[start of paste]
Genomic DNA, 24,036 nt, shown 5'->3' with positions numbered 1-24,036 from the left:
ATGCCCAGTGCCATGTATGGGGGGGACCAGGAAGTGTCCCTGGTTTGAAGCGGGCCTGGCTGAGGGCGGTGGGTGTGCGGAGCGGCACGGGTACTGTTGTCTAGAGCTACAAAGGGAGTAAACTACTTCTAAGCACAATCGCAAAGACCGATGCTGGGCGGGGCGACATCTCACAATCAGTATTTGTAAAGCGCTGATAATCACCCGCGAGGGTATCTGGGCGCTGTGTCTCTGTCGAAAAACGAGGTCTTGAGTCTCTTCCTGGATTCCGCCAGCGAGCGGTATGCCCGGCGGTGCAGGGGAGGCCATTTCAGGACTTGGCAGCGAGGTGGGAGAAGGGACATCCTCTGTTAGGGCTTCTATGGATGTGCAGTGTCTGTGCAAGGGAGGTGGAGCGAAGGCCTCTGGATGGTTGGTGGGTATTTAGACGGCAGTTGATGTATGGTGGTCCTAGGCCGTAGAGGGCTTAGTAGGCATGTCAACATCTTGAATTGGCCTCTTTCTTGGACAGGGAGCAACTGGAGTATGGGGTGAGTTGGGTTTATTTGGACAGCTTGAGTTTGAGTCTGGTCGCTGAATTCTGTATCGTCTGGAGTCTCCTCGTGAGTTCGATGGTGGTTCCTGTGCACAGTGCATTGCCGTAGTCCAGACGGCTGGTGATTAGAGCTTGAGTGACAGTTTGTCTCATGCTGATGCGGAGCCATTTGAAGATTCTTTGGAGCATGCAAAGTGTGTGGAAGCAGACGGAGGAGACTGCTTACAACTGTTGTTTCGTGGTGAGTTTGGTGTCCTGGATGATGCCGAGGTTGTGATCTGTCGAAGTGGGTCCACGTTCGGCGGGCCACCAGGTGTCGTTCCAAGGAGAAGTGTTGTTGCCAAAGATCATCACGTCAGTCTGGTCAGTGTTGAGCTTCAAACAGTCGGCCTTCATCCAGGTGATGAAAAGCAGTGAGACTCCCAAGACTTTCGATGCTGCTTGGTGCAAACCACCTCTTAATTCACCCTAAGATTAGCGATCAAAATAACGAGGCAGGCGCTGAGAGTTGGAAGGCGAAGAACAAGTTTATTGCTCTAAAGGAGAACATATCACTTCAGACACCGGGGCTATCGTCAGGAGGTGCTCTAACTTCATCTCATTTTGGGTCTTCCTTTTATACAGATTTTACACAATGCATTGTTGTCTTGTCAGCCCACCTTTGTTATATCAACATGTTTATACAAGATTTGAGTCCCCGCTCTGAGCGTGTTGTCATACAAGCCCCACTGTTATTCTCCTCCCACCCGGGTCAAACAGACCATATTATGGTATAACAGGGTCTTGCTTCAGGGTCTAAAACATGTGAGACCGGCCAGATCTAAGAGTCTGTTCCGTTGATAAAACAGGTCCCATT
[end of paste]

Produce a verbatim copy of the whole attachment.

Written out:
Genomic DNA, 24,036 nt, shown 5'->3' with positions numbered 1-24,036 from the left:
ATGCCCAGTGCCATGTATGGGGGGGACCAGGAAGTGTCCCTGGTTTGAAGCGGGCCTGGCTGAGGGCGGTGGGTGTGCGGAGCGGCACGGGTACTGTTGTCTAGAGCTACAAAGGGAGTAAACTACTTCTAAGCACAATCGCAAAGACCGATGCTGGGCGGGGCGACATCTCACAATCAGTATTTGTAAAGCGCTGATAATCACCCGCGAGGGTATCTGGGCGCTGTGTCTCTGTCGAAAAACGAGGTCTTGAGTCTCTTCCTGGATTCCGCCAGCGAGCGGTATGCCCGGCGGTGCAGGGGAGGCCATTTCAGGACTTGGCAGCGAGGTGGGAGAAGGGACATCCTCTGTTAGGGCTTCTATGGATGTGCAGTGTCTGTGCAAGGGAGGTGGAGCGAAGGCCTCTGGATGGTTGGTGGGTATTTAGACGGCAGTTGATGTATGGTGGTCCTAGGCCGTAGAGGGCTTAGTAGGCATGTCAACATCTTGAATTGGCCTCTTTCTTGGACAGGGAGCAACTGGAGTATGGGGTGAGTTGGGTTTATTTGGACAGCTTGAGTTTGAGTCTGGTCGCTGAATTCTGTATCGTCTGGAGTCTCCTCGTGAGTTCGATGGTGGTTCCTGTGCACAGTGCATTGCCGTAGTCCAGACGGCTGGTGATTAGAGCTTGAGTGACAGTTTGTCTCATGCTGATGCGGAGCCATTTGAAGATTCTTTGGAGCATGCAAAGTGTGTGGAAGCAGACGGAGGAGACTGCTTACAACTGTTGTTTCGTGGTGAGTTTGGTGTCCTGGATGATGCCGAGGTTGTGATCTGTCGAAGTGGGTCCACGTTCGGCGGGCCACCAGGTGTCGTTCCAAGGAGAAGTGTTGTTGCCAAAGATCATCACGTCAGTCTGGTCAGTGTTGAGCTTCAAACAGTCGGCCTTCATCCAGGTGATGAAAAGCAGTGAGACTCCCAAGACTTTCGATGCTGCTTGGTGCAAACCACCTCTTAATTCACCCTAAGATTAGCGATCAAAATAACGAGGCAGGCGCTGAGAGTTGGAAGGCGAAGAACAAGTTTATTGCTCTAAAGGAGAACATATCACTTCAGACACCGGGGCTATCGTCAGGAGGTGCTCTAACTTCATCTCATTTTGGGTCTTCCTTTTATACAGATTTTACACAATGCATTGTTGTCTTGTCAGCCCACCTTTGTTATATCAACATGTTTATACAAGATTTGAGTCCCCGCTCTGAGCGTGTTGTCATACAAGCCCCACTGTTATTCTCCTCCCACCCGGGTCAAACAGACCATATTATGGTATAACAGGGTCTTGCTTCAGGGTCTAAAACATGTGAGACCGGCCAGATCTAAGAGTCTGTTCCGTTGATAAAACAGGTCCCATT